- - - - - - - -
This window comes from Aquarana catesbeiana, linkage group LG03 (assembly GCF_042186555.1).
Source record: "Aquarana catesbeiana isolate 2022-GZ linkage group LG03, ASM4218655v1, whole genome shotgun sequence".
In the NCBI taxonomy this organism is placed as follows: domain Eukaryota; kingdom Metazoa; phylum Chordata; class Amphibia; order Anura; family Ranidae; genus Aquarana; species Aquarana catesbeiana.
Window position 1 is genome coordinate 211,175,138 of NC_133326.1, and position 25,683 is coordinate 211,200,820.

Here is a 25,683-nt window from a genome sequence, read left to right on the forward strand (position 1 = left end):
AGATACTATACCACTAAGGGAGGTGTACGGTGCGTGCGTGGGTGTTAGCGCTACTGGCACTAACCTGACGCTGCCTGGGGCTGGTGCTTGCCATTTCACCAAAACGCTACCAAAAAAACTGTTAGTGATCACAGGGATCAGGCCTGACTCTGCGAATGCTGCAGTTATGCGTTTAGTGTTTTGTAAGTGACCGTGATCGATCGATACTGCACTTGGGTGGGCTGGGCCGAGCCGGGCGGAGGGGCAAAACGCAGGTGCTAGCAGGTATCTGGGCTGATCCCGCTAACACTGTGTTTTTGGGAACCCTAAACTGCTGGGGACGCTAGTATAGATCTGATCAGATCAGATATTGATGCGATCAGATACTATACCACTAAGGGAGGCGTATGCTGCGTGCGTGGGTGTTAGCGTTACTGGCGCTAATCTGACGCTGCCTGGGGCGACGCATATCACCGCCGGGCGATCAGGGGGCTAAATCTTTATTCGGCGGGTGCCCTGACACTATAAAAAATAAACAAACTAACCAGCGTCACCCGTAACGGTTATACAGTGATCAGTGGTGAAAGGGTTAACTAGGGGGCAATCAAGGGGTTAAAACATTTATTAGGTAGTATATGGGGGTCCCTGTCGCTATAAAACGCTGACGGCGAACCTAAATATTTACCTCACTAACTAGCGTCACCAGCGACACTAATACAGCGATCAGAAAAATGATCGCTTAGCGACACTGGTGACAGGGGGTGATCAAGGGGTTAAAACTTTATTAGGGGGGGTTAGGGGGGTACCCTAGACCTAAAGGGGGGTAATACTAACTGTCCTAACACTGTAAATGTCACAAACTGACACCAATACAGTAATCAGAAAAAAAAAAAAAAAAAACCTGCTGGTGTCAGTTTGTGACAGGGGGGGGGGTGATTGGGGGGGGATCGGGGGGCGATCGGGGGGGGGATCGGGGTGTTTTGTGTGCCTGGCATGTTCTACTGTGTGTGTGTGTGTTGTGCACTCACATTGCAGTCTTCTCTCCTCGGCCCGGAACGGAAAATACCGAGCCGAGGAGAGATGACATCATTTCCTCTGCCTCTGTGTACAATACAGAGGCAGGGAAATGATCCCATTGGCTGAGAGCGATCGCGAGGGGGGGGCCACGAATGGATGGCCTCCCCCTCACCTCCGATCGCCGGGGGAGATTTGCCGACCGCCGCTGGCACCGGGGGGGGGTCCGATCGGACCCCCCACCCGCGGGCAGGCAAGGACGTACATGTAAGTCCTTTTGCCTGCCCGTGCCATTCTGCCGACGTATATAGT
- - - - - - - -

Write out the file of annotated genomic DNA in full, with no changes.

This window comes from Aquarana catesbeiana, linkage group LG03 (assembly GCF_042186555.1).
Source record: "Aquarana catesbeiana isolate 2022-GZ linkage group LG03, ASM4218655v1, whole genome shotgun sequence".
In the NCBI taxonomy this organism is placed as follows: domain Eukaryota; kingdom Metazoa; phylum Chordata; class Amphibia; order Anura; family Ranidae; genus Aquarana; species Aquarana catesbeiana.
Window position 1 is genome coordinate 211,175,138 of NC_133326.1, and position 25,683 is coordinate 211,200,820.

Here is a 25,683-nt window from a genome sequence, read left to right on the forward strand (position 1 = left end):
AGATACTATACCACTAAGGGAGGTGTACGGTGCGTGCGTGGGTGTTAGCGCTACTGGCACTAACCTGACGCTGCCTGGGGCTGGTGCTTGCCATTTCACCAAAACGCTACCAAAAAAACTGTTAGTGATCACAGGGATCAGGCCTGACTCTGCGAATGCTGCAGTTATGCGTTTAGTGTTTTGTAAGTGACCGTGATCGATCGATACTGCACTTGGGTGGGCTGGGCCGAGCCGGGCGGAGGGGCAAAACGCAGGTGCTAGCAGGTATCTGGGCTGATCCCGCTAACACTGTGTTTTTGGGAACCCTAAACTGCTGGGGACGCTAGTATAGATCTGATCAGATCAGATATTGATGCGATCAGATACTATACCACTAAGGGAGGCGTATGCTGCGTGCGTGGGTGTTAGCGTTACTGGCGCTAATCTGACGCTGCCTGGGGCGACGCATATCACCGCCGGGCGATCAGGGGGCTAAATCTTTATTCGGCGGGTGCCCTGACACTATAAAAAATAAACAAACTAACCAGCGTCACCCGTAACGGTTATACAGTGATCAGTGGTGAAAGGGTTAACTAGGGGGCAATCAAGGGGTTAAAACATTTATTAGGTAGTATATGGGGGTCCCTGTCGCTATAAAACGCTGACGGCGAACCTAAATATTTACCTCACTAACTAGCGTCACCAGCGACACTAATACAGCGATCAGAAAAATGATCGCTTAGCGACACTGGTGACAGGGGGTGATCAAGGGGTTAAAACTTTATTAGGGGGGGTTAGGGGGGTACCCTAGACCTAAAGGGGGGTAATACTAACTGTCCTAACACTGTAAATGTCACAAACTGACACCAATACAGTAATCAGAAAAAAAAAAAAAAAAAACCTGCTGGTGTCAGTTTGTGACAGGGGGGGGGGTGATTGGGGGGGGATCGGGGGGCGATCGGGGGGGGGATCGGGGTGTTTTGTGTGCCTGGCATGTTCTACTGTGTGTGTGTGTGTTGTGCACTCACATTGCAGTCTTCTCTCCTCGGCCCGGAACGGAAAATACCGAGCCGAGGAGAGATGACATCATTTCCTCTGCCTCTGTGTACAATACAGAGGCAGGGAAATGATCCCATTGGCTGAGAGCGATCGCGAGGGGGGGGCCACGAATGGATGGCCTCCCCCTCACCTCCGATCGCCGGGGGAGATTTGCCGACCGCCGCTGGCACCGGGGGGGGGTCCGATCGGACCCCCCACCCGCGGGCAGGCAAGGACGTACATGTAAGTCCTTTTGCCTGCCCGTGCCATTCTGCCGACGTATATAGT